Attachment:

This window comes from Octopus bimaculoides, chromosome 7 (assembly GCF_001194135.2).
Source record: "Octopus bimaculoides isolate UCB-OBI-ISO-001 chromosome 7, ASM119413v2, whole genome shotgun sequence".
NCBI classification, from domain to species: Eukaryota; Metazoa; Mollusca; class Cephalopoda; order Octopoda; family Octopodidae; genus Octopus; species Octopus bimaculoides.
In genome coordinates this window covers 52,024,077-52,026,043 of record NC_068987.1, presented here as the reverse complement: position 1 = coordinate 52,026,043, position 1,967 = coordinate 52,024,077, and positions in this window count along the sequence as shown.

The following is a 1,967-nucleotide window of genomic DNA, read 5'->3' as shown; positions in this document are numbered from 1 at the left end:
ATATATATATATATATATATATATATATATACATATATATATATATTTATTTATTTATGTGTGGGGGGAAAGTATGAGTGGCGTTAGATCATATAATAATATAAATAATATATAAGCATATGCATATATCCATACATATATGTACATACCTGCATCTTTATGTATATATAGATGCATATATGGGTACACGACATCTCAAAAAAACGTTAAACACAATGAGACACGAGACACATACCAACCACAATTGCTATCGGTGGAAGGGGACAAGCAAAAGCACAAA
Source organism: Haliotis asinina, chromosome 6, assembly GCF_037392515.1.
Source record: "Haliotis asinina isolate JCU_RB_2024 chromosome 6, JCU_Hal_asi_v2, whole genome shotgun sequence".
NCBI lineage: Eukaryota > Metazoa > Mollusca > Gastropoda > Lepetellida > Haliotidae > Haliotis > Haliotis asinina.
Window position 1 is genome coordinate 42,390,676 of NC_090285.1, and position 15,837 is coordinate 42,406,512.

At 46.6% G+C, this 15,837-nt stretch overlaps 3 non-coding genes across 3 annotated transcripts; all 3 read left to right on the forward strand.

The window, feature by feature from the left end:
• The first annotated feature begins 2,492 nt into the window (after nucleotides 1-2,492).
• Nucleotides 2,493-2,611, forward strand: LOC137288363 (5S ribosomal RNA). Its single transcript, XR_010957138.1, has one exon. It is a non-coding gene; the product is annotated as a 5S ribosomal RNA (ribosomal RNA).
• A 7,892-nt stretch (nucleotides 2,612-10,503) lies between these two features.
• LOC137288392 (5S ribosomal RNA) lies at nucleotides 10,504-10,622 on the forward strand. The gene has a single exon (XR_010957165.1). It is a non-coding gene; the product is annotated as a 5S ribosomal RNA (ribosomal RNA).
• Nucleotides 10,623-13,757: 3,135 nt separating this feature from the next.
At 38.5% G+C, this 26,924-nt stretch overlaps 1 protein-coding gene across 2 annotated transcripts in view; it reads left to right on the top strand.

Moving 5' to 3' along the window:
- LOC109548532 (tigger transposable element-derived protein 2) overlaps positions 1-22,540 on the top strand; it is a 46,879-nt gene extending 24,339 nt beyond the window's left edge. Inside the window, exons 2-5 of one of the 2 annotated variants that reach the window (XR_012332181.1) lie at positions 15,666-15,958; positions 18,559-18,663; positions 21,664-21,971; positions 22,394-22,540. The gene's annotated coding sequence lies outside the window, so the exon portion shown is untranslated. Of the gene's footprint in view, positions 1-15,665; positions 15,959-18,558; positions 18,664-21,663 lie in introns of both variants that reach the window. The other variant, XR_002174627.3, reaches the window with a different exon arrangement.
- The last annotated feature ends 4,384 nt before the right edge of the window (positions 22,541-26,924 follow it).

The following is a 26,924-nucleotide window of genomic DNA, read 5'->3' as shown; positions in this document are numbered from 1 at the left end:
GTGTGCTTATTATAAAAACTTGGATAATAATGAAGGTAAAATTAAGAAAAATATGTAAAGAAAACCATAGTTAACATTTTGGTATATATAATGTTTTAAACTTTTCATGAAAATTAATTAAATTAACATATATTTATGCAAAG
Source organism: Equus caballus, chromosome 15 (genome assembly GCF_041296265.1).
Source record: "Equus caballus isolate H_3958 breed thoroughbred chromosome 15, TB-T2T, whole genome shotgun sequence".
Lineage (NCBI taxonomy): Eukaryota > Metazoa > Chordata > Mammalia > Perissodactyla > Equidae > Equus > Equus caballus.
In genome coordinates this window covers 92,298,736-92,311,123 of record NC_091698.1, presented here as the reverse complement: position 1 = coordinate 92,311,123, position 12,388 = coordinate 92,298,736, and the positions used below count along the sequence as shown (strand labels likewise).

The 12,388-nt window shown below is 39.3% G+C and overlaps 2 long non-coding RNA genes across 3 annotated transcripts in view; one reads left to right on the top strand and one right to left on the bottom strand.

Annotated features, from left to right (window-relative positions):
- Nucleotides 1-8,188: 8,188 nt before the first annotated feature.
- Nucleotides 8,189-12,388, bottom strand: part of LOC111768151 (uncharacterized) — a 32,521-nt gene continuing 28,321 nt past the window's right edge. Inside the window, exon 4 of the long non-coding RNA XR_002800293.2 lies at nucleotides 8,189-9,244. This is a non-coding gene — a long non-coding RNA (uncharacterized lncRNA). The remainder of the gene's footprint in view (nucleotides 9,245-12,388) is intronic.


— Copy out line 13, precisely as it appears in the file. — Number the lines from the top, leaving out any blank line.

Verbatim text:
• The first annotated feature begins 2,492 nt into the window (after nucleotides 1-2,492).